NEWS | Sunday, 11 November 2007

Immigrants, hip-hop culture and ‘the way we are’

Bianca Caruana

Hip-hop culture may have won the hearts and minds of Maltese youth, but the music, fashion and mannerisms spawned in violent African American ghettoes has done little to change their attitude towards foreigners.
If any proof were needed that Malta was unprepared for the sudden influx of irregular immigrants over the past decade, a study conducted by MA graduate Sue Falzon has amply illustrated the ever-present and growing issue of racism amongst the Maltese people.
Records have shown that over the past five years, more than 2,000 immigrants have made their way to Malta every year. The five detention centres run by the national security forces are brimming with asylum seekers, mostly Africans, awaiting the processing of their refugee status applications. Sometimes this can take up to two years, although immigrants cannot be detained for more than 18 months. The centres are often overcrowded, and facilities are insufficient to cater for the needs of the several hundred immigrants detained at any one time.
All this has been said before, but what makes Falzon’s study original is her attempt to explore the attitudes of people toward the illegal immigrants in relation to hip-hop music. This style of music is largely considered to be the primary form of expression used by African Americans to narrate life in violent ghetto conditions, and has become a powerful vehicle for political expression by artists such as Eminem, among others.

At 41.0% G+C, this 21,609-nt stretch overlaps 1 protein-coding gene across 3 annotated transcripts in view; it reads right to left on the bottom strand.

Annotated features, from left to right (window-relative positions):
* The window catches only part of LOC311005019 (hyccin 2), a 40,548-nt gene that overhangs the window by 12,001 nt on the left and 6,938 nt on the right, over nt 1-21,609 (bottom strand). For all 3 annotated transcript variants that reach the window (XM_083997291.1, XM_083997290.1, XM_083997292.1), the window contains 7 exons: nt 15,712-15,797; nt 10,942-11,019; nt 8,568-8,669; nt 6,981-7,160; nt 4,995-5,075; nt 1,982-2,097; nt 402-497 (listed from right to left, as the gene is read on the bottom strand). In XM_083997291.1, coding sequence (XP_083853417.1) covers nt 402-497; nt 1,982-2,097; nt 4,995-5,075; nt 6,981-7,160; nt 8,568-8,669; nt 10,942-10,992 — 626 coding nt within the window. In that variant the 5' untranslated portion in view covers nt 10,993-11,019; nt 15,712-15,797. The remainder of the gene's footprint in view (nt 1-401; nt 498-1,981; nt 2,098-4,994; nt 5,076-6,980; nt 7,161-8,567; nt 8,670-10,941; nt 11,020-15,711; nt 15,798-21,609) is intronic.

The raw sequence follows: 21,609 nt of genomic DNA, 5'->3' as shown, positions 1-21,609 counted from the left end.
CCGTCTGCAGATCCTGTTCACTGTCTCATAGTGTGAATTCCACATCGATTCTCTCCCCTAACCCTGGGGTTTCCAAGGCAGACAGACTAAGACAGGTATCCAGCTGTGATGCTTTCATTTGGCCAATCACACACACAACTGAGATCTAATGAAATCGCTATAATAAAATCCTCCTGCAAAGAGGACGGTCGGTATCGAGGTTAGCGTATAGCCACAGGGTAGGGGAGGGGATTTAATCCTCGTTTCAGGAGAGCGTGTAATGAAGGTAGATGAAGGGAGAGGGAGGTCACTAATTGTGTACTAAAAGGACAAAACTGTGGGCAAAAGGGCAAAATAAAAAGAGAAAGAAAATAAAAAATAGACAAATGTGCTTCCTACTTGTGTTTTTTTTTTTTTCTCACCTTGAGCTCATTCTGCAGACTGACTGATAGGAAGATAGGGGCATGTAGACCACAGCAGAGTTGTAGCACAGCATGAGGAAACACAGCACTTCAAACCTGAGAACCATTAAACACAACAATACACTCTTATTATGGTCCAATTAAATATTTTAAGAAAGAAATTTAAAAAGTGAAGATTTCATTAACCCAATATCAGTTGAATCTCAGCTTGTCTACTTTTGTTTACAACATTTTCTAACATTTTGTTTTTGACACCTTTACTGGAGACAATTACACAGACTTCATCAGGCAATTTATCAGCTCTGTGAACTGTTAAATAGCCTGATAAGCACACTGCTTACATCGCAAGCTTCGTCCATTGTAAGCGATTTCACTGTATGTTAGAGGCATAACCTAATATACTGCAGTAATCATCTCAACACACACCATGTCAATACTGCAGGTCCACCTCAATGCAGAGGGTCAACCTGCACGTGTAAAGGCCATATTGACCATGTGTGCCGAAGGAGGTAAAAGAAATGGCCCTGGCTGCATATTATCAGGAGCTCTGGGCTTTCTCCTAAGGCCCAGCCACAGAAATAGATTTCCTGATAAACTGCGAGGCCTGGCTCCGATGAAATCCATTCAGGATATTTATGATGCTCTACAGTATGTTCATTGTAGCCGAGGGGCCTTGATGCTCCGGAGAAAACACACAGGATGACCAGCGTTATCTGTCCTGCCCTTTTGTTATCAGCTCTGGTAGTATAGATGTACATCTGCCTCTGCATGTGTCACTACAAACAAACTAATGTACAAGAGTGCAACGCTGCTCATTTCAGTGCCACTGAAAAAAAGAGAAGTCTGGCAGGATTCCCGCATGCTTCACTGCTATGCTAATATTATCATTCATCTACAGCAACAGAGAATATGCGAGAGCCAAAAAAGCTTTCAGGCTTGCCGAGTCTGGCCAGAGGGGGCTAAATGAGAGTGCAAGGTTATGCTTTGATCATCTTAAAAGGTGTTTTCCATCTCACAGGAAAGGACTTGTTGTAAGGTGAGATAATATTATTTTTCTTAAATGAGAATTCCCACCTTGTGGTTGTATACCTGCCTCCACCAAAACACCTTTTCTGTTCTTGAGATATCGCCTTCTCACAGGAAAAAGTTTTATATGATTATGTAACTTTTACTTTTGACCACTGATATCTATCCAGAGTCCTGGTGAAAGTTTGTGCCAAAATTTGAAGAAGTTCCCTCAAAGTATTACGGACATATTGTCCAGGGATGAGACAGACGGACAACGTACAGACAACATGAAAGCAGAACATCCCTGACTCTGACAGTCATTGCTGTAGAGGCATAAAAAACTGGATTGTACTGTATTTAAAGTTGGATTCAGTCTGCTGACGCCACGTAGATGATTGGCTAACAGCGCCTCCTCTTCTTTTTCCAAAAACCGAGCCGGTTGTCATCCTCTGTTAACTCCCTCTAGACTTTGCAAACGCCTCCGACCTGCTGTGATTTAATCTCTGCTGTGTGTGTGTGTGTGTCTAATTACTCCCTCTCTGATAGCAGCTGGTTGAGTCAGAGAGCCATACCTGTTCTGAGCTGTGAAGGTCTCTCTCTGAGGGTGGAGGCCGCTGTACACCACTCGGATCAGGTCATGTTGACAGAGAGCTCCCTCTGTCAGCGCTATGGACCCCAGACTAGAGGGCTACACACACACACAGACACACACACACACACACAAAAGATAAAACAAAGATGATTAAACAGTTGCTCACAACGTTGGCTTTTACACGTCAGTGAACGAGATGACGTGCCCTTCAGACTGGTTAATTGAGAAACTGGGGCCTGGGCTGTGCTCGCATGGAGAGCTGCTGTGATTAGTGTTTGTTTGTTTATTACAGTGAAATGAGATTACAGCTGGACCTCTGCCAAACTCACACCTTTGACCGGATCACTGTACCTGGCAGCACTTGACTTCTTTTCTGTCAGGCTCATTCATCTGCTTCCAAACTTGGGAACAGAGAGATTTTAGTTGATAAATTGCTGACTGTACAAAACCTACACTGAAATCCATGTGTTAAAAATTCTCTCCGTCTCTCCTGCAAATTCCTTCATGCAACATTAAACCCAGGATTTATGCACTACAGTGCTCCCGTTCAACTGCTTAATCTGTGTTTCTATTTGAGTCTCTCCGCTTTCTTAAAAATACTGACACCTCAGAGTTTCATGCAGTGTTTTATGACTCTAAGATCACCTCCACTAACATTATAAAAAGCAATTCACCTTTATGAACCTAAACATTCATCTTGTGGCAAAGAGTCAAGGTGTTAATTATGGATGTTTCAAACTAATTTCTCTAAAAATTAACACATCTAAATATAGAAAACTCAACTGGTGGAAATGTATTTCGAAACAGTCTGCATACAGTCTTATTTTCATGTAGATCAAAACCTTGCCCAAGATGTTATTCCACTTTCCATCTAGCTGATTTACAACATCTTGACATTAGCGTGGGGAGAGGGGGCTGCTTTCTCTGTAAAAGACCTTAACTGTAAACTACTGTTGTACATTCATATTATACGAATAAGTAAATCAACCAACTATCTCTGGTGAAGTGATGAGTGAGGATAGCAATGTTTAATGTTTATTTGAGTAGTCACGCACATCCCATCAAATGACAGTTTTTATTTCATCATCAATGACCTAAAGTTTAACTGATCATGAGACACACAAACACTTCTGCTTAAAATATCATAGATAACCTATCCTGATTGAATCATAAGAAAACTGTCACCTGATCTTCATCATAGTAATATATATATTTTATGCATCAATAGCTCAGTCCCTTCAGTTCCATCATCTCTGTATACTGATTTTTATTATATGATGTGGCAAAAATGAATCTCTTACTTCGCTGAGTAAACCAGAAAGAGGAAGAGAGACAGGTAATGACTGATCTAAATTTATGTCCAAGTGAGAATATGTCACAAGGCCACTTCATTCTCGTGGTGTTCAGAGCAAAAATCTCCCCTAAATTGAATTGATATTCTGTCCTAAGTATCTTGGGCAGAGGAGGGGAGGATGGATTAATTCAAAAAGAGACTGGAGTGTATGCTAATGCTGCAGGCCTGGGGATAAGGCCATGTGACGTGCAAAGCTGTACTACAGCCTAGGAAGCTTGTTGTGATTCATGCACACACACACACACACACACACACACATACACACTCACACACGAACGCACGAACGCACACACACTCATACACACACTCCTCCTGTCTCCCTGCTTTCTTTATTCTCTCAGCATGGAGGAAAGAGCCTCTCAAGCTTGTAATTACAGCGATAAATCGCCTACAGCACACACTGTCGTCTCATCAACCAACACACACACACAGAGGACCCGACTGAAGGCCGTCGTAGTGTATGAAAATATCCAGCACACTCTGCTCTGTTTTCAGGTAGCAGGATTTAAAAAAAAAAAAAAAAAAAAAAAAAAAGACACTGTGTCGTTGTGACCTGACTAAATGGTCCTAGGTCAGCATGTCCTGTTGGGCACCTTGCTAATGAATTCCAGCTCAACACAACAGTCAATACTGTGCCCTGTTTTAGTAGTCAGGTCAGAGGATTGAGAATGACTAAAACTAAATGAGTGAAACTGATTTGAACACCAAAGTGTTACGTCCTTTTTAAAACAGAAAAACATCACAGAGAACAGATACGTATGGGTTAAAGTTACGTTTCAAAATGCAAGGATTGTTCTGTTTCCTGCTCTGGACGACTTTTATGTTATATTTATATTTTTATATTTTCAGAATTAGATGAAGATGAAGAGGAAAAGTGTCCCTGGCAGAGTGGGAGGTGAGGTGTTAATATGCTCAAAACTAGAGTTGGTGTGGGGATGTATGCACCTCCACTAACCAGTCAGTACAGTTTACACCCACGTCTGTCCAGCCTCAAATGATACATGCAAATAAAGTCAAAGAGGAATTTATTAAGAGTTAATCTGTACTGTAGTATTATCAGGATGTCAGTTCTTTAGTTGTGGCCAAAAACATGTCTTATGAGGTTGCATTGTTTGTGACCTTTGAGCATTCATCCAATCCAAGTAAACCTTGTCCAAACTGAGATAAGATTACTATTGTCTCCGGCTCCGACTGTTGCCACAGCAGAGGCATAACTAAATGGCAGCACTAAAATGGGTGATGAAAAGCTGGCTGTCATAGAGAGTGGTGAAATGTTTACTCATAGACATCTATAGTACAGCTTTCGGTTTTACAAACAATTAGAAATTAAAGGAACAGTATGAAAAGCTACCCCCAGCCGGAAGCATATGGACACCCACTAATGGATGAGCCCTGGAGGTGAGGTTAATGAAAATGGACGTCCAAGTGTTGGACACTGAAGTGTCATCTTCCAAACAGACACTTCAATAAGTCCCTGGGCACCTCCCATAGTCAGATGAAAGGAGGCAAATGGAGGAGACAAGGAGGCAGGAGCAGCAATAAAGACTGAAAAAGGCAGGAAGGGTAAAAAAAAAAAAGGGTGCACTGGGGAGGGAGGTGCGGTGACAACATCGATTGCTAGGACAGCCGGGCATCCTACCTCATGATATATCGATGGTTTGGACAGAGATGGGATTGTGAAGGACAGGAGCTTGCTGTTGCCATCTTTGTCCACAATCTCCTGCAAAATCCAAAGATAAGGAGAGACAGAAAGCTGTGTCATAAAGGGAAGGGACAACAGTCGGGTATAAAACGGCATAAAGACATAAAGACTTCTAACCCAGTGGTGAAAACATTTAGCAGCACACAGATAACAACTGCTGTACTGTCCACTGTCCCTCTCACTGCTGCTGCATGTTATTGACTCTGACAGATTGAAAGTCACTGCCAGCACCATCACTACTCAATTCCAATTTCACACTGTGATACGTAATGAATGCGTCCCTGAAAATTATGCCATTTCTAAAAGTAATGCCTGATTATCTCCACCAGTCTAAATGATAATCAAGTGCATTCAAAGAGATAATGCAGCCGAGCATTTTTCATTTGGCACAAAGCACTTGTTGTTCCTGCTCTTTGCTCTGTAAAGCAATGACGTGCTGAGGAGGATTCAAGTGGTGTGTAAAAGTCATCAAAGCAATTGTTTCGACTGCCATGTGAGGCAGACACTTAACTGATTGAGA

The study focuses on 20 youths who frequent Havana, a Paceville nightclub renowned both for the style of music played and the variety of ethnicities generally present. A number of the youths questioned during the study openly admit to being racist and say that although they feel the way they do, they do not actively show their feelings whilst out on a night of clubbing. It was interesting to discover that although the youths identify with hip-hop, those who claim to be racist can see no underlying inconsistency in their beliefs.
According to Falzon, the segregation of immigrants from the rest of the community has contributed to racism in Malta, which relies on uneducated stereotypes about the immigrants generally originating from Africa and the Middle East.
Falzon quotes academics such as Dr Carmel Borg and Prof. Peter Mayo, who argue that Islamophobia, defined as an irrational fear and prejudice of Islam and Muslims, is a prominent feature of racism in Malta. One of the respondents seems to agree, saying that whilst everyone seems to be overreacting to the waves of illegal immigrants hitting our shores, no one seems to worry about the number of European immigrants also making their way here.
As another respondent puts it, “Malta is considered to be one of the most religious countries, however once beliefs are threatened by Islamic believers or Muslims, religion flies out of the window and racism takes its place. Blond haired, blue-eyed people, on the other hand, are welcomed here with open arms.”
As long as they do not fit into the “dangerous”, “dark” or “terrorist” stereotype, immigrants are safe from the vile words slurring from unwelcoming people not prepared to allow those who do not conform to their ideologies to live on “their” territory.
It was pointed out during the study that the same Maltese who admit to being racist, do not find any difficulty in admitting enjoyment when abroad and mingling with people of different races. The problem arises when they consider that since the island is small, its resources are scarce and should not be shared with those who are not Maltese.